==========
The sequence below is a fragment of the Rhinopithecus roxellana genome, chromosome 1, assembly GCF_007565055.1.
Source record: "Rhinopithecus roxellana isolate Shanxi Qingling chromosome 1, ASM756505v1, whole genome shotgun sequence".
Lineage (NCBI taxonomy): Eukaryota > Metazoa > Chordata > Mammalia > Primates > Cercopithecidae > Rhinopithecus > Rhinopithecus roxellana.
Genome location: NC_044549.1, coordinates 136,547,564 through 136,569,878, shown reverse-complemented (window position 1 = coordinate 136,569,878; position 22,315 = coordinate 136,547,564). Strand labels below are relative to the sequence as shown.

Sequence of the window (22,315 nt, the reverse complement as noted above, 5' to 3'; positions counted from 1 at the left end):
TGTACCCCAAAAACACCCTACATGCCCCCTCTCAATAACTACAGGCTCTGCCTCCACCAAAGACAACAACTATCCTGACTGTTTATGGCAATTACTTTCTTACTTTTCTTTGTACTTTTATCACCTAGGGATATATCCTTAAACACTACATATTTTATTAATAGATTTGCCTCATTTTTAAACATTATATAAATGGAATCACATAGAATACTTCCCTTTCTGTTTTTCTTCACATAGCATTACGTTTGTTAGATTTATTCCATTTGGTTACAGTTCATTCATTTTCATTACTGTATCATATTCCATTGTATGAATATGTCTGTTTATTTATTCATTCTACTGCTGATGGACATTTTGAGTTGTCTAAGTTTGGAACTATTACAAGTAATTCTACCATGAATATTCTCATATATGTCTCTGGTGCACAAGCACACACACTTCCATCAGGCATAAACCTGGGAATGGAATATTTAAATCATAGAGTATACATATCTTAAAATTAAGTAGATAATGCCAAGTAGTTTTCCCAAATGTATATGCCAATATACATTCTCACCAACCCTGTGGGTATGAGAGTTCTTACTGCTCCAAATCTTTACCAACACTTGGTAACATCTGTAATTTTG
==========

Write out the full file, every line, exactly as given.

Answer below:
The sequence below is a fragment of the Rhinopithecus roxellana genome, chromosome 1, assembly GCF_007565055.1.
Source record: "Rhinopithecus roxellana isolate Shanxi Qingling chromosome 1, ASM756505v1, whole genome shotgun sequence".
Lineage (NCBI taxonomy): Eukaryota > Metazoa > Chordata > Mammalia > Primates > Cercopithecidae > Rhinopithecus > Rhinopithecus roxellana.
Genome location: NC_044549.1, coordinates 136,547,564 through 136,569,878, shown reverse-complemented (window position 1 = coordinate 136,569,878; position 22,315 = coordinate 136,547,564). Strand labels below are relative to the sequence as shown.

Sequence of the window (22,315 nt, the reverse complement as noted above, 5' to 3'; positions counted from 1 at the left end):
TGTACCCCAAAAACACCCTACATGCCCCCTCTCAATAACTACAGGCTCTGCCTCCACCAAAGACAACAACTATCCTGACTGTTTATGGCAATTACTTTCTTACTTTTCTTTGTACTTTTATCACCTAGGGATATATCCTTAAACACTACATATTTTATTAATAGATTTGCCTCATTTTTAAACATTATATAAATGGAATCACATAGAATACTTCCCTTTCTGTTTTTCTTCACATAGCATTACGTTTGTTAGATTTATTCCATTTGGTTACAGTTCATTCATTTTCATTACTGTATCATATTCCATTGTATGAATATGTCTGTTTATTTATTCATTCTACTGCTGATGGACATTTTGAGTTGTCTAAGTTTGGAACTATTACAAGTAATTCTACCATGAATATTCTCATATATGTCTCTGGTGCACAAGCACACACACTTCCATCAGGCATAAACCTGGGAATGGAATATTTAAATCATAGAGTATACATATCTTAAAATTAAGTAGATAATGCCAAGTAGTTTTCCCAAATGTATATGCCAATATACATTCTCACCAACCCTGTGGGTATGAGAGTTCTTACTGCTCCAAATCTTTACCAACACTTGGTAACATCTGTAATTTTG